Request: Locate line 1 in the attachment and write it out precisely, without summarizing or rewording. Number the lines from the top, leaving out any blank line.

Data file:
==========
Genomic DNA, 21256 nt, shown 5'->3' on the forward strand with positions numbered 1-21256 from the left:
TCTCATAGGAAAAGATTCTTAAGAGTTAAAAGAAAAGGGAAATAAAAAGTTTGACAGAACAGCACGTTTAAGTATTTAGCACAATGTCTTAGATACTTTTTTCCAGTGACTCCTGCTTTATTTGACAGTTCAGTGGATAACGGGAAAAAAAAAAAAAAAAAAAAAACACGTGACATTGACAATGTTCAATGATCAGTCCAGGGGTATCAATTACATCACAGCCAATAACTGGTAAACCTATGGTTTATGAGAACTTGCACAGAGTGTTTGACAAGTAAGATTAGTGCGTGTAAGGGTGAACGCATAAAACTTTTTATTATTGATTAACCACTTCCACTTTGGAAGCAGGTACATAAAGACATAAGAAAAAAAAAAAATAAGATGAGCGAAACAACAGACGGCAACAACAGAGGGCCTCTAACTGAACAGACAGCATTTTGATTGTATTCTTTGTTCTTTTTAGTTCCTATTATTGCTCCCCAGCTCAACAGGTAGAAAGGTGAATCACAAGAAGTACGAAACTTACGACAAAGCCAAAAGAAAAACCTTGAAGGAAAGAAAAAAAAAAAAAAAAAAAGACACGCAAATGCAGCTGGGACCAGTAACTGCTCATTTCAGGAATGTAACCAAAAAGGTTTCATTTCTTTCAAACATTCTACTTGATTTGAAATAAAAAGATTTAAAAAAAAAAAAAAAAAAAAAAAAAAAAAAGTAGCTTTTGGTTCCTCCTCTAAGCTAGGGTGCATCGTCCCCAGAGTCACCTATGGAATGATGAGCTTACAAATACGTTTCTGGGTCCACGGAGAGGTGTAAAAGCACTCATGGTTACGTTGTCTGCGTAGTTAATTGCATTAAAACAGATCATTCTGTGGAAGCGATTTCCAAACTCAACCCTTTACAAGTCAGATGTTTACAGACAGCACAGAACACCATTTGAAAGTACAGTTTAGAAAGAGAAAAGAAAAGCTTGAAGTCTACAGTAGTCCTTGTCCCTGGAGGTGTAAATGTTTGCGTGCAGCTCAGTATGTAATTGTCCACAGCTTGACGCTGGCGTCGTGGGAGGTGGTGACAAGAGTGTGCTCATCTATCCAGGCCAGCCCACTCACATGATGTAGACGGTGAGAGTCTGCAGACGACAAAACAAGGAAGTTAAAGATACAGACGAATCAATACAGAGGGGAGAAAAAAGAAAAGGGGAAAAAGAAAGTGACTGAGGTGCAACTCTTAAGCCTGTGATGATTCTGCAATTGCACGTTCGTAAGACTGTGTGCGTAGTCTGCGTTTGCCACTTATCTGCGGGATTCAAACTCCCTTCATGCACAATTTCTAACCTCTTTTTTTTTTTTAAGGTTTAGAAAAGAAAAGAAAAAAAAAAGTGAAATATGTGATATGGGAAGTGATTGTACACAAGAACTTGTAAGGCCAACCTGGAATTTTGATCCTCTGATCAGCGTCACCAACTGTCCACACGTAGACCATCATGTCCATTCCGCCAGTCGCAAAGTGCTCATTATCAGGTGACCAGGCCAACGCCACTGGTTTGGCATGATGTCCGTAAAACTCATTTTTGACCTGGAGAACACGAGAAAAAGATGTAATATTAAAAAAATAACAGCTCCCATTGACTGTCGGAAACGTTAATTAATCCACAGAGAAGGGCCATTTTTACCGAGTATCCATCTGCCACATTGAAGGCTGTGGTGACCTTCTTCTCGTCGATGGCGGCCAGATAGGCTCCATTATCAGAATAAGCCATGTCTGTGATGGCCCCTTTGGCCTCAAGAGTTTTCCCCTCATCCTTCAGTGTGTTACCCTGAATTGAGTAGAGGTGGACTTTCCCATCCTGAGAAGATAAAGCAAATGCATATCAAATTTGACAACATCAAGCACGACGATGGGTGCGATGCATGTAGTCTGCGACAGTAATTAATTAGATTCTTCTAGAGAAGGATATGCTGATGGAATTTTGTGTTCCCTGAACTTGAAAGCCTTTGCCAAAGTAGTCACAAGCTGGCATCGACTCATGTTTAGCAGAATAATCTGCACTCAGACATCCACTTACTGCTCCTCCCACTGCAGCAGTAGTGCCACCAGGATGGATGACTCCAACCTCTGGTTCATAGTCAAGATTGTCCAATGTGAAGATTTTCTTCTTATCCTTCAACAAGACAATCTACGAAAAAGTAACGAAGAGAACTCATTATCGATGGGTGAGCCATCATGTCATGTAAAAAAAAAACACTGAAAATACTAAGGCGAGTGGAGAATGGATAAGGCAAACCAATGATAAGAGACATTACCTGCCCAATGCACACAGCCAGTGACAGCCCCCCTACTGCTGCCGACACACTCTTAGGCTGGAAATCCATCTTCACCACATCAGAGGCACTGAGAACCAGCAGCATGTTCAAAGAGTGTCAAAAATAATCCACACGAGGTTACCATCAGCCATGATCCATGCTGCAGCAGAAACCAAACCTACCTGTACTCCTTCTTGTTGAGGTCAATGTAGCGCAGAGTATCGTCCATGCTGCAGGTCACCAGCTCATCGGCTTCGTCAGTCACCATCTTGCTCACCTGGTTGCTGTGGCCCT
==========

Genomic DNA, 21256 nt, shown 5'->3' on the forward strand with positions numbered 1-21256 from the left: